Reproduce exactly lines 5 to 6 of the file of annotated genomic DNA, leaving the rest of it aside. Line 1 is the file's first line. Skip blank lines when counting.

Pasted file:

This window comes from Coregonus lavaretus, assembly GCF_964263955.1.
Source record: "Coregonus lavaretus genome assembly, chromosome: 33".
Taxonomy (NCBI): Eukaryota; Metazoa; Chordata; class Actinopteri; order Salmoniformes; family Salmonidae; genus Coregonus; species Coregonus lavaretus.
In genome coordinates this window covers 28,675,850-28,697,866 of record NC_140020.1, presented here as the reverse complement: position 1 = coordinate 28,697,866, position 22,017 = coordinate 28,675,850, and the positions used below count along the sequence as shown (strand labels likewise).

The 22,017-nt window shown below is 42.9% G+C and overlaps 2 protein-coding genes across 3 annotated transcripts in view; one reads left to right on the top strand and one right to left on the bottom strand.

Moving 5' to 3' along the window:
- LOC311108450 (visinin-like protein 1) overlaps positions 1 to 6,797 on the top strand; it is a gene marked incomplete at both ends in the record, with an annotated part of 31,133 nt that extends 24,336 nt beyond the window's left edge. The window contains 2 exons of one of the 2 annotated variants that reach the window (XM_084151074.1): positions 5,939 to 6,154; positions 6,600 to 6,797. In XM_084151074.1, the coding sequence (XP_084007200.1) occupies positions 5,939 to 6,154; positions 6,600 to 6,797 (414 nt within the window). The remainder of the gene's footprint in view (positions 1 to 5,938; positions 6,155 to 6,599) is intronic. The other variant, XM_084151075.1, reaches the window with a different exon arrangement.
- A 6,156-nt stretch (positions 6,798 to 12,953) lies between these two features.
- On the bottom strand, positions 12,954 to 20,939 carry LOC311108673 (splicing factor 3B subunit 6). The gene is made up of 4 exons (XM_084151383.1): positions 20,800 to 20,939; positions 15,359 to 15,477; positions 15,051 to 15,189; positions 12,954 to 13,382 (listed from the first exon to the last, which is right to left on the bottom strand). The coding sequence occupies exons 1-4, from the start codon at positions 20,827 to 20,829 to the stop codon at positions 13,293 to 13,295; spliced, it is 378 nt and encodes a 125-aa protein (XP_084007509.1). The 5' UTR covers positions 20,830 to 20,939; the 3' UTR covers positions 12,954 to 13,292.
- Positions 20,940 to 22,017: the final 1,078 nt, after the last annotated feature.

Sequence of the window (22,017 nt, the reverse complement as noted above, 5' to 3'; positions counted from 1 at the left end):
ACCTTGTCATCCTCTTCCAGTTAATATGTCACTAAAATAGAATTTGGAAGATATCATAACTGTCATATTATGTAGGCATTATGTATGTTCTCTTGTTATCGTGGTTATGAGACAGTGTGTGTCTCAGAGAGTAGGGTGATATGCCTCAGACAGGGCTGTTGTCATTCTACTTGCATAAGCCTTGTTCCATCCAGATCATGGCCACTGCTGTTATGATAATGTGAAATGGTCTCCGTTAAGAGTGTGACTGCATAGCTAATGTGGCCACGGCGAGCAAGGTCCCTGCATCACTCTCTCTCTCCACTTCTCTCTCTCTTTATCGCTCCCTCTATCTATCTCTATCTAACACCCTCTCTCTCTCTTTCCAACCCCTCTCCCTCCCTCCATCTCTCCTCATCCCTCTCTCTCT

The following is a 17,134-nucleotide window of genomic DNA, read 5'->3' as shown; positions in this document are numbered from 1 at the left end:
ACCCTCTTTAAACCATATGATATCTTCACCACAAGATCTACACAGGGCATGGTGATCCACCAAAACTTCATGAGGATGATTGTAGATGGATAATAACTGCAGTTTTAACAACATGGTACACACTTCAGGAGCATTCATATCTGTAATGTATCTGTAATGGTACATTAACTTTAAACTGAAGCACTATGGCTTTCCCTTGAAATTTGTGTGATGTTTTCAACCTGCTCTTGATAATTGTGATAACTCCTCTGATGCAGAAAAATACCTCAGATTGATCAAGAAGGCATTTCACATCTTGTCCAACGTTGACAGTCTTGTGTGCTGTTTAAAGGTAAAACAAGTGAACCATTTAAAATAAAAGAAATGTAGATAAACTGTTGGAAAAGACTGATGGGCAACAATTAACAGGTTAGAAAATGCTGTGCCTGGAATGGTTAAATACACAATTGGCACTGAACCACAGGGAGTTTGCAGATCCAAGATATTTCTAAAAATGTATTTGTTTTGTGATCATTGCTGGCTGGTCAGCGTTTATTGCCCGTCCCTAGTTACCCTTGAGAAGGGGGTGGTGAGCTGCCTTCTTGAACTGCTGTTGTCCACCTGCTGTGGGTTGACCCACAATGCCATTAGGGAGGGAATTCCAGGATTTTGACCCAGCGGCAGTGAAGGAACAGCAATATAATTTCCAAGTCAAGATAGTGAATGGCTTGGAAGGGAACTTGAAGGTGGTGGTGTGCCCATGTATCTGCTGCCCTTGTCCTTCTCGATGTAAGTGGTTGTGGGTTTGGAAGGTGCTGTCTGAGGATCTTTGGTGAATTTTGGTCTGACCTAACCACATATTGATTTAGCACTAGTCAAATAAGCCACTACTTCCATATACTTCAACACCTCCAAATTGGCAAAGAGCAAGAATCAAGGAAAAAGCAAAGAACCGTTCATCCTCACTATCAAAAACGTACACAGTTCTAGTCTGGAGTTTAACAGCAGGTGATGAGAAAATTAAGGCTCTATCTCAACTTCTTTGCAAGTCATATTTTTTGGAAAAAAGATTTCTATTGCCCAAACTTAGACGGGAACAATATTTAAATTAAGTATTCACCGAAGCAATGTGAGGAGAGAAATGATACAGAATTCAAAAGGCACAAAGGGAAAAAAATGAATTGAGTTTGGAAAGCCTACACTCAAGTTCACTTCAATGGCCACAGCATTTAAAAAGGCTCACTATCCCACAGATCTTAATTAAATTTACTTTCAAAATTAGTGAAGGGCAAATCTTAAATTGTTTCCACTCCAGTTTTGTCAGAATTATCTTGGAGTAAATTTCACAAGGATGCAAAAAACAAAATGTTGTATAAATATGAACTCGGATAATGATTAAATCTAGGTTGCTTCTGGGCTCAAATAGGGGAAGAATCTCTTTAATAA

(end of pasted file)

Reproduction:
The 22,017-nt window shown below is 42.9% G+C and overlaps 2 protein-coding genes across 3 annotated transcripts in view; one reads left to right on the top strand and one right to left on the bottom strand.

Moving 5' to 3' along the window: